- Paperback: 178 pages
- Publisher: Cascade Books; 1 edition (September 15, 2014)
- Language: English
- ISBN-10: 1625646925
- ISBN-13: 978-1625646927
- Product Dimensions: 6 x 0.5 x 9 inches
- Shipping Weight: 12.2 ounces (View shipping rates and policies)
- Average Customer Review: 21 customer reviews
- Amazon Best Sellers Rank: #415,217 in Books (See Top 100 in Books)
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Killing from the Inside Out: Moral Injury and Just War 1st Edition
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''Elegantly written and easily accessible to lay readers--his prose unburdened by any military jargon or acronym-soup--Killing From the Inside Out is an ideal read for anyone curious about American adventurism abroad, the future of civil-military relations, and the human--and moral--toll of war.''
--Lionel Beehner, founding editor of Cicero Magazine and member of the Council on Foreign Relations, New York City, NY
''Meagher has written the essential rebuttal to Just War theory. This book should be read by scholars, warriors, clergy, politicians, and anyone caring for those suffering from moral injury related to military service.''
--Kimberly P. May, MD, Col (retired), USAF and the Veterans Administration, Leeds, MA
''Bob Meagher's seminal and timely work, with its reach from antiquity to today, shows that there never was a just war that would leave its participants unscarred.''
--Rev. Michael Lapsley, director, the Institute for Healing Memories, Cape Town, South Africa
''I found this book gripping, illuminating, and prophetic. In a so-called civilized world, where we continue to accept all too easily the killing of innocents in war, and the sometimes devastating long-term impact on those young people we send into battle to kill on our behalf, it is utterly timely.''
--Rev. Ruth Scott, BBC broadcaster, international mediator, London, UK
''Meagher combines his own practical wisdom from many years of working with combat veterans with decades of high quality scholarship. As a reflective practitioner, I strongly recommend this book to anyone truly interested in transforming the human cost of war.''
--Wilhelm Verwoerd, international peace and reconciliation worker, Beyond Walls, Cape Town Area, South Africa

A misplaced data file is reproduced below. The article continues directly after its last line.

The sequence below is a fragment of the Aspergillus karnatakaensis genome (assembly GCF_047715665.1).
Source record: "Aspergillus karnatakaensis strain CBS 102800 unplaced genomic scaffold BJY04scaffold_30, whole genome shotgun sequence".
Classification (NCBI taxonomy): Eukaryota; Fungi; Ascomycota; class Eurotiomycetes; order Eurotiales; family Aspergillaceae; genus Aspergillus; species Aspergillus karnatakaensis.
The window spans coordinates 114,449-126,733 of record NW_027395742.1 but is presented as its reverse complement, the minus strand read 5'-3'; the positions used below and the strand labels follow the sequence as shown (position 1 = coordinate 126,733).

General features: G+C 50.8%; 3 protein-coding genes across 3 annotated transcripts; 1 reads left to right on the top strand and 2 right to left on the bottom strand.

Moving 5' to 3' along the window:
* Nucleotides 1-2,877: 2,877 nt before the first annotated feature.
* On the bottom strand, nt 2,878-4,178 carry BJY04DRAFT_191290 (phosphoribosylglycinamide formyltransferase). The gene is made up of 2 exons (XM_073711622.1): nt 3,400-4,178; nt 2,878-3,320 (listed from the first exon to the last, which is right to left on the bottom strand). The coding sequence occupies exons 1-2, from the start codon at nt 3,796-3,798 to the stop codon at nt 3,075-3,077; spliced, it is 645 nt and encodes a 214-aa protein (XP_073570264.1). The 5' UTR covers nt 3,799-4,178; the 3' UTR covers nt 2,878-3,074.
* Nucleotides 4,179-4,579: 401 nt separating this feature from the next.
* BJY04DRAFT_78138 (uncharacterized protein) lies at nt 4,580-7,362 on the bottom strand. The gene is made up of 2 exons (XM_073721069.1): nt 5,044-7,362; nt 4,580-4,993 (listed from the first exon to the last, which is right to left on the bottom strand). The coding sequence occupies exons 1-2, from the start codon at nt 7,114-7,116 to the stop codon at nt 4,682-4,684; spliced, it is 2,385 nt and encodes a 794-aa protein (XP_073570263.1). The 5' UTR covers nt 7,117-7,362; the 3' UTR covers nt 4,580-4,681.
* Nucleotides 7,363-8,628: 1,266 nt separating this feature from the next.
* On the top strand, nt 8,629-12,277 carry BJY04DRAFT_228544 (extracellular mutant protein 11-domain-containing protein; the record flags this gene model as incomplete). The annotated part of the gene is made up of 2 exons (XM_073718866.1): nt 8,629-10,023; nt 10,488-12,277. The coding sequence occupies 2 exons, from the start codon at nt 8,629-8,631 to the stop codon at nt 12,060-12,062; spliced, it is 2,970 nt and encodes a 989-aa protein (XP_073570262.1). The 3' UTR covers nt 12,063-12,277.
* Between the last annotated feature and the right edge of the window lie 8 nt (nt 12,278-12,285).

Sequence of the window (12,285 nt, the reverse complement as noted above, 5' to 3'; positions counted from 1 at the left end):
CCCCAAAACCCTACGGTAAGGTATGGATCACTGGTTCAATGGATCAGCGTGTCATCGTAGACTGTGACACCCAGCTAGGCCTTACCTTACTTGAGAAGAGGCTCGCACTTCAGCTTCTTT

''Another fundamental truth this bold, beautifully written, and erudite work powerfully conveys is the following: war kills not only those it buries in the ground; it just as surely kills those souls who march home, heads held high while the music plays and their loved ones cheer, yet feeling inside they are forever lost.''
--Lieutenant Colonel Douglas A. Pryer, US Army Intelligence, the Pentagon, USA
''Killing wounds the soul. But what if it's a 'just war?' Meagher argues convincingly that to put the adjective 'just' in front of the word 'war' is self-deception.''
--Jim Forest, co-founder, the Orthodox Peace Fellowship, South Bend, IN
''This is a thoughtful, timely, and needed book. . . . Read this book. Then ponder it. Then act on it. It just might save a soul--your soul.''
--Thomas C. Fox, publisher of the National Catholic Reporter
''For more than 10 years I have been working with former combatants in different parts of the world, grappling with the profound human cost of their involvement in war/violent political conflict. The dominant discourses of 'post traumatic stress disorder' and 'just war' really do not capture the deep wounding, the soul fragmentation, and inner darkness that many of them continue to be haunted by, especially those who come from religious backgrounds. Meagher's book comes like a much needed breath of fresh air--shining sensitive light on this darkness; pointing with nuanced language to the depth of human wounding in war; highlighting in particular the complicity of the 'just war' tradition in this inner injuring and the difficulties of healing. In this really important book, Meagher combines his own practical wisdom from many years of working with combat veterans with decades of high quality scholarship. As a reflective practitioner I strongly recommend this book to anyone truly interested in transforming the human cost of war.''